I find it interesting that Apples playbook seems to repeat itself, but hey their making billions on each incremental generation of one phone. Whats the saying...."A fool and his money.....?

    Best wishes,
    Reply
  • jrswizzle - Tuesday, August 28, 2012 - link

    Aside from your wild generalizations about Apple users, I find the hatred for iTunes amusing. You are by no means the only person to express a deep loathing for the program but what I can't seem to figure out is why?

    With the advent of iCloud, the only time I use iTunes is as a media player through my computer or to sync up my old iPod classic. What is so awful about Mac's default media player that it would warrant a DOJ filing? There are other media players out there for music on your iPhone: pandora, spotify just to name a few and I'd argue they'd probably save the avid music fan some dough.

    My only complaint with the program is its support for legacy devices which makes it a monster in terms of computer resources, but this is being rectified with the new update this fall (as they vastly reduce the iPod line imo).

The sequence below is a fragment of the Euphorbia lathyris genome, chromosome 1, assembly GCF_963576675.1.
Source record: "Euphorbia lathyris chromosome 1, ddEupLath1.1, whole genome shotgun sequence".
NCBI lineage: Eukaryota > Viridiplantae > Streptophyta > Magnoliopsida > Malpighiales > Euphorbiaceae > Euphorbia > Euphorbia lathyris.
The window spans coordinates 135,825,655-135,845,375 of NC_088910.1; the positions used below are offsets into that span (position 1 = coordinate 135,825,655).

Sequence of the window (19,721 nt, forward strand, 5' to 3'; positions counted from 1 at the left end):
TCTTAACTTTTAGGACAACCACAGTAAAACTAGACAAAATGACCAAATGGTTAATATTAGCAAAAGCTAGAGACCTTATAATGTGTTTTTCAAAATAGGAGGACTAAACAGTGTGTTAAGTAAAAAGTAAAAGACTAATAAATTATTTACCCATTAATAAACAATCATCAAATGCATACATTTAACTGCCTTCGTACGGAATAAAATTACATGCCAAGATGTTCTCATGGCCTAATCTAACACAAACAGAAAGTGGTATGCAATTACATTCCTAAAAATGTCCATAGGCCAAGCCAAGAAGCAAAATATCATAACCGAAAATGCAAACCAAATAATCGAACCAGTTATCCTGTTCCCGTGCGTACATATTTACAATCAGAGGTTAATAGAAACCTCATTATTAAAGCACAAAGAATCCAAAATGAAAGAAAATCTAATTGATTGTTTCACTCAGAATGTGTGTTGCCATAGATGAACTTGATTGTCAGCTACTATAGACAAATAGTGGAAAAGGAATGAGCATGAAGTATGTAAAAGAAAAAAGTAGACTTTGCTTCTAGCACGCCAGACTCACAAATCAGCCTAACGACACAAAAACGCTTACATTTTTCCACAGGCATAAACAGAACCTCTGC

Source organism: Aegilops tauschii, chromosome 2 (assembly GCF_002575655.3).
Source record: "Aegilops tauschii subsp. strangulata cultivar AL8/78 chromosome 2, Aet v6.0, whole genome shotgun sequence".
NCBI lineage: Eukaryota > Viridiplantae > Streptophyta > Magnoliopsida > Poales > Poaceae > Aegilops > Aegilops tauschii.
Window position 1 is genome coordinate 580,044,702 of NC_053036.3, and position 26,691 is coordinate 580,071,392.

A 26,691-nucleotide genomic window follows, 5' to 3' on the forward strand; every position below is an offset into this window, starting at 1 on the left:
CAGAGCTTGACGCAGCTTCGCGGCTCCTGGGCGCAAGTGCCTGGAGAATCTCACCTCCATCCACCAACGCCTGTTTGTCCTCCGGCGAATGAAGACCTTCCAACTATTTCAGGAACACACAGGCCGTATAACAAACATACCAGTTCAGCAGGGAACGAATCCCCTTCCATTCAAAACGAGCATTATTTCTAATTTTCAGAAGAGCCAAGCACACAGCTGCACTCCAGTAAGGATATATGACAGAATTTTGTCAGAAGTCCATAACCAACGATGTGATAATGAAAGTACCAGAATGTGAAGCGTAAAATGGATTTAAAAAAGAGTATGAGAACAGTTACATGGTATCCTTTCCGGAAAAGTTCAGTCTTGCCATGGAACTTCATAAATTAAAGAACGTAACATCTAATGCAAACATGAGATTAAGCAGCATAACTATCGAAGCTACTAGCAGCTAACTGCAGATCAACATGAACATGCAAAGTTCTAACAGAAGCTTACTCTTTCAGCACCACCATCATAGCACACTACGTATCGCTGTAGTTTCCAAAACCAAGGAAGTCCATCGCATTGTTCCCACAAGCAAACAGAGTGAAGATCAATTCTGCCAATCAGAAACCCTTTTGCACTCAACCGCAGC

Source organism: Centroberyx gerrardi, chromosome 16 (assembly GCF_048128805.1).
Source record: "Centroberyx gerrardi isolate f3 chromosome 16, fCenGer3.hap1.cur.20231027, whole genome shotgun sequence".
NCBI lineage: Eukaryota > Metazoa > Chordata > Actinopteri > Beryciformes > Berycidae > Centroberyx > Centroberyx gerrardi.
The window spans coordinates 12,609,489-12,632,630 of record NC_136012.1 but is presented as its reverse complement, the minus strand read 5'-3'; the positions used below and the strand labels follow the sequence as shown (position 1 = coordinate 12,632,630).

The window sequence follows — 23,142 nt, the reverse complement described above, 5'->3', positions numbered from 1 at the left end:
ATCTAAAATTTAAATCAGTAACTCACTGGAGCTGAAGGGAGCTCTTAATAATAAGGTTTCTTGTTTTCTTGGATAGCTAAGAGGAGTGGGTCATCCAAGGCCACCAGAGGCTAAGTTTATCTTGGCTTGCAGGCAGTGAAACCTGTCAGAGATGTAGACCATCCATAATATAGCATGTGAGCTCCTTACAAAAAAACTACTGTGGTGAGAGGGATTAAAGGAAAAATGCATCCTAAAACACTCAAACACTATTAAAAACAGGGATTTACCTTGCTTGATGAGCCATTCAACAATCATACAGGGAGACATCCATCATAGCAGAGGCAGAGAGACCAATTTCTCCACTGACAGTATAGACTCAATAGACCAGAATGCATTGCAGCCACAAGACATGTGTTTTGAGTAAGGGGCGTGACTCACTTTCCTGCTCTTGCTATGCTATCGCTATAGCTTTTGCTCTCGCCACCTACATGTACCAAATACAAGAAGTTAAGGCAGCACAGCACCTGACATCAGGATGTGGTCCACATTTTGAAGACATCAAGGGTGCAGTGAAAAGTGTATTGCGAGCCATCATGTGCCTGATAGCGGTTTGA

We get that you hate Apple and love your "open source" OSes. But those of us who prefer simplicity, ease of use and stability will continue to use Apple products. We don't need your pity or your baseless, and offensive, generalizations about our CHOICES.
    Reply
  • jrswizzle - Tuesday, August 28, 2012 - link

    As for the article, it makes perfect sense. Apple has never been one to add features for the sake of adding features. If it improves the overall user experience you can bet they'll include it. It's not about doing things that are new and different, its about doing things better. And of the features iOS devices have, I can only think of 1 Android does better (Google Now vs. Siri). Reply